Usually I turn to music—either composing it or listening to it. If I can find a great new song, sometimes that will help inspire me out of the hole. When a scene just isn’t working, I’ve learned to go back to where I was last doing well in the story and scrap everything that came after. It’s an agonizing process, but often necessary.

Q: The Dagger of Adendigaeth, Book 2 in your series, has just been published. How has your vision expanded from book 1 to book 2, and what kind of creative growth have you experienced in your process this second time around?

We grow as writers with every novel—at least I believe that’s the goal. Many of the things I gained in writing TheDagger of Adendigaeth are intangible, ineffable understandings of myself and my creative process. I think of those times of being fabulously, fantastically stuck and the final moment of inspiration that launched me out of that depressing well. I think of the plot twists that came to me completely without warning, and the absolute magic that is the creative process.

The thing I loved most about writing this book was being able to explore so many viewpoints—especially the viewpoints of those characters who might be viewed as antagonists. But I don’t and never have seen them that way. It’s my greatest purpose in writing this series to be able to show the motivations and ideals that mold and shape each character. The more we can understand each other, the closer to a peaceful coexistence we will find, whether in the microcosm of our lives or the broader political and religious zones.

Cephrael Tour Badge

As part of this special promotional extravaganza sponsored by Novel Publicity, the price of the Cephrael’s Hand eBook edition is just 99 cents this week. What’s more, by purchasing this fantastic book at an incredibly low price, you can enter to win many awesome prizes.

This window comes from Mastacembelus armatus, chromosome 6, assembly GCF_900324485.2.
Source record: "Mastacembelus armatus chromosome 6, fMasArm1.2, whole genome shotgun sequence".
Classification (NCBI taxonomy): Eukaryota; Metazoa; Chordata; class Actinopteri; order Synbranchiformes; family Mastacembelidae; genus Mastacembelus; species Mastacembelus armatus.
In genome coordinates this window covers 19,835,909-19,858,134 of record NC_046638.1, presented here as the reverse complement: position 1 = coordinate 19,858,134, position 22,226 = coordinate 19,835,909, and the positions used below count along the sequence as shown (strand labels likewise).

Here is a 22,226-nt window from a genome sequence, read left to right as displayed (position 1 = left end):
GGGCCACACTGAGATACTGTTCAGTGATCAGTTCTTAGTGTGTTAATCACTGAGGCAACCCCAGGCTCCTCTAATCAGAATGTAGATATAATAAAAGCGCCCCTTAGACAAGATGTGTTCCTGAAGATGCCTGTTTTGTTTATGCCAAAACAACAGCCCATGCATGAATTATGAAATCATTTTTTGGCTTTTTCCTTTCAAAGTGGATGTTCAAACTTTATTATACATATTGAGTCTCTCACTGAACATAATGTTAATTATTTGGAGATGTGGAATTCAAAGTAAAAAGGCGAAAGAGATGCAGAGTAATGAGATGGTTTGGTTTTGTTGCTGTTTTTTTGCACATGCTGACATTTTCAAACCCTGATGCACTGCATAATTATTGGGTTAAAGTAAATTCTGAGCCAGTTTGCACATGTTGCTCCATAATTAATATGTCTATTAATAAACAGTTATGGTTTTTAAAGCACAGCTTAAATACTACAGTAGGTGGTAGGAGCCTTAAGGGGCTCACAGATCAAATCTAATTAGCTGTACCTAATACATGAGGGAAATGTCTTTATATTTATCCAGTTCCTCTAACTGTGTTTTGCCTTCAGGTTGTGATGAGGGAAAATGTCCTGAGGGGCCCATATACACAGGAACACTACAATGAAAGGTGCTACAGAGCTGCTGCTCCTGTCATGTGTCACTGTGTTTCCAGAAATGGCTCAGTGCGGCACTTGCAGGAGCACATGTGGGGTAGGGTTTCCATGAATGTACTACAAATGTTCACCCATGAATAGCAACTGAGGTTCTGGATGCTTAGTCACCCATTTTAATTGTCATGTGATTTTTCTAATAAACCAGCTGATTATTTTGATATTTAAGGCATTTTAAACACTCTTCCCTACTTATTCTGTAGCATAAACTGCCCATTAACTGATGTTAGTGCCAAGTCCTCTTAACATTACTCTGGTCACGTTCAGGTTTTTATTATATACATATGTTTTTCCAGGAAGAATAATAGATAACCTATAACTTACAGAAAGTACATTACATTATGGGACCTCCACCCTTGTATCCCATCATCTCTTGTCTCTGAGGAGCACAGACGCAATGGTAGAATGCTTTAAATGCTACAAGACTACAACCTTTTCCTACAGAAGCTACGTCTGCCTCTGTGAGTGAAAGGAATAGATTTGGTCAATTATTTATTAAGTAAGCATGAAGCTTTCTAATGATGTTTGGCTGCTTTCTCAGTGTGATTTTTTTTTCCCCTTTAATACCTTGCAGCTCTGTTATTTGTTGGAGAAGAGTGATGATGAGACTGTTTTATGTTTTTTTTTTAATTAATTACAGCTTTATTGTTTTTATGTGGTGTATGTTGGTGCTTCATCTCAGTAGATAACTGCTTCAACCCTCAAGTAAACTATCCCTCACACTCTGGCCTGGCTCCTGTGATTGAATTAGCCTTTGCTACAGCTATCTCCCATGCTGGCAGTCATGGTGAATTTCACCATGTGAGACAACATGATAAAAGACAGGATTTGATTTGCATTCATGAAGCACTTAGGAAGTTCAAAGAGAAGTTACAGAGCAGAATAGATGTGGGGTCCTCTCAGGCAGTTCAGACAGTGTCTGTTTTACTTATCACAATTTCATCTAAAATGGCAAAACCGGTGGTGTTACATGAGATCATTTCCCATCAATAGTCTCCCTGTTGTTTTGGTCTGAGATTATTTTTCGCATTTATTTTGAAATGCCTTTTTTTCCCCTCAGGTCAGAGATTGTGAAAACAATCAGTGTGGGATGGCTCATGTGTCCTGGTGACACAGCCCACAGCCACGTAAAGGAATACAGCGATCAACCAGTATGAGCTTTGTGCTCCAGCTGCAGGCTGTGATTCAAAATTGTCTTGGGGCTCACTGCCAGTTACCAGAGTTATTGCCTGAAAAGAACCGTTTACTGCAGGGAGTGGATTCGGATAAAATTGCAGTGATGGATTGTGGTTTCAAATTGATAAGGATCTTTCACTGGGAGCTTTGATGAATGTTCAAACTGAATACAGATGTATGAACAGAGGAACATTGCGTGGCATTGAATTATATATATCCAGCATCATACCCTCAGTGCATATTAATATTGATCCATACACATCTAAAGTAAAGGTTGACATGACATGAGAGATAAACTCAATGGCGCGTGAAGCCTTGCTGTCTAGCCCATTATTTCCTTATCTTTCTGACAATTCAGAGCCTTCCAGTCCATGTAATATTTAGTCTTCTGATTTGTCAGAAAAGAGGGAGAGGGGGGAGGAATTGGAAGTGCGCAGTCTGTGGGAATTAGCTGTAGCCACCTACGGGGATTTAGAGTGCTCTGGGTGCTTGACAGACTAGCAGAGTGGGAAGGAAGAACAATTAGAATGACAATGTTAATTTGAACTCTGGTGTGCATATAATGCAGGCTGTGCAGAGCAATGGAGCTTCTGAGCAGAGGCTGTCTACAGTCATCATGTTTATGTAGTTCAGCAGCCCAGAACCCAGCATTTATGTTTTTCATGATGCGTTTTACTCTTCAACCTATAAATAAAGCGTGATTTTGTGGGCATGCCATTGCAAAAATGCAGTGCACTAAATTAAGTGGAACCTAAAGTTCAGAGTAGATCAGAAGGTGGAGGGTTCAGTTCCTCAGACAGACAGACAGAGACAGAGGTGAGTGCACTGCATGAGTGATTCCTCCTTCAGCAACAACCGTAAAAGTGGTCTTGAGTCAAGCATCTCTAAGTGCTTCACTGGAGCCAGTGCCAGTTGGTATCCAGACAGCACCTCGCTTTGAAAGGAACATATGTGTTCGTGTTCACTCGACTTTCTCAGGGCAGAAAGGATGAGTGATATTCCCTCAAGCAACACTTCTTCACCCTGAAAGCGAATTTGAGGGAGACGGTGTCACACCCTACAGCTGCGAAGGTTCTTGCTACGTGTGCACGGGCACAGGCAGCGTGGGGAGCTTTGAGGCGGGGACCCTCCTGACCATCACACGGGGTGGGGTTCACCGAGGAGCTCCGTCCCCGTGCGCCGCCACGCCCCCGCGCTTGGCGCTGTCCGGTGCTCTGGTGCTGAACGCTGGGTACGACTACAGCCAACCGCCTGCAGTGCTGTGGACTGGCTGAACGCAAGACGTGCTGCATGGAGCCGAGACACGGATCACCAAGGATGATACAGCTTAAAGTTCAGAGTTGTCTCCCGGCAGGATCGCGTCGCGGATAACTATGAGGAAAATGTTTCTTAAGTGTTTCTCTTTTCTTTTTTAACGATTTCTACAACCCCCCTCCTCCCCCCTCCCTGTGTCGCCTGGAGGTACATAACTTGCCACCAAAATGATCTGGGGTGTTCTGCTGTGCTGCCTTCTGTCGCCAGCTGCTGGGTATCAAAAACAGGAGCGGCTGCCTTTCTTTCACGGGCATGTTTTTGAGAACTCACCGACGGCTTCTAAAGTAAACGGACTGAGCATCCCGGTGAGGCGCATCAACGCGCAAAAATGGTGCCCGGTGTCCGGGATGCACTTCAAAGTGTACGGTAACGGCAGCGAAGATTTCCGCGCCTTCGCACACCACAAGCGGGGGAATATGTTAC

The prizes include a Kindle Fire, $450 in Amazon gift cards, and 5 autographed copies of the book.

All the info you need to win one of these amazing prizes is RIGHT HERE. Remember, winning is as easy as clicking a button or leaving a blog comment–easy to enter; easy to win!

To win the prizes:

  1. Purchase your copy of Cephrael’s Hand for just 99 cents
  2. Enter the Rafflecopter contest on Novel Publicity
  3. Visit today’s featured social media event

About Cephrael’s Hand:  Two brothers find themselves on opposite sides of a great battle, neither knowing the other is alive… A traitor works in exile while preparing for the disaster only he knows is coming… A race of beings from beyond the fringe of the universe begin unmaking the world from within… And all across the land, magic is dying. Cephrael’s Hand is the first novel in the award-winning series A Pattern of Shadow and Light. Get it on Amazon or Barnes & Noble.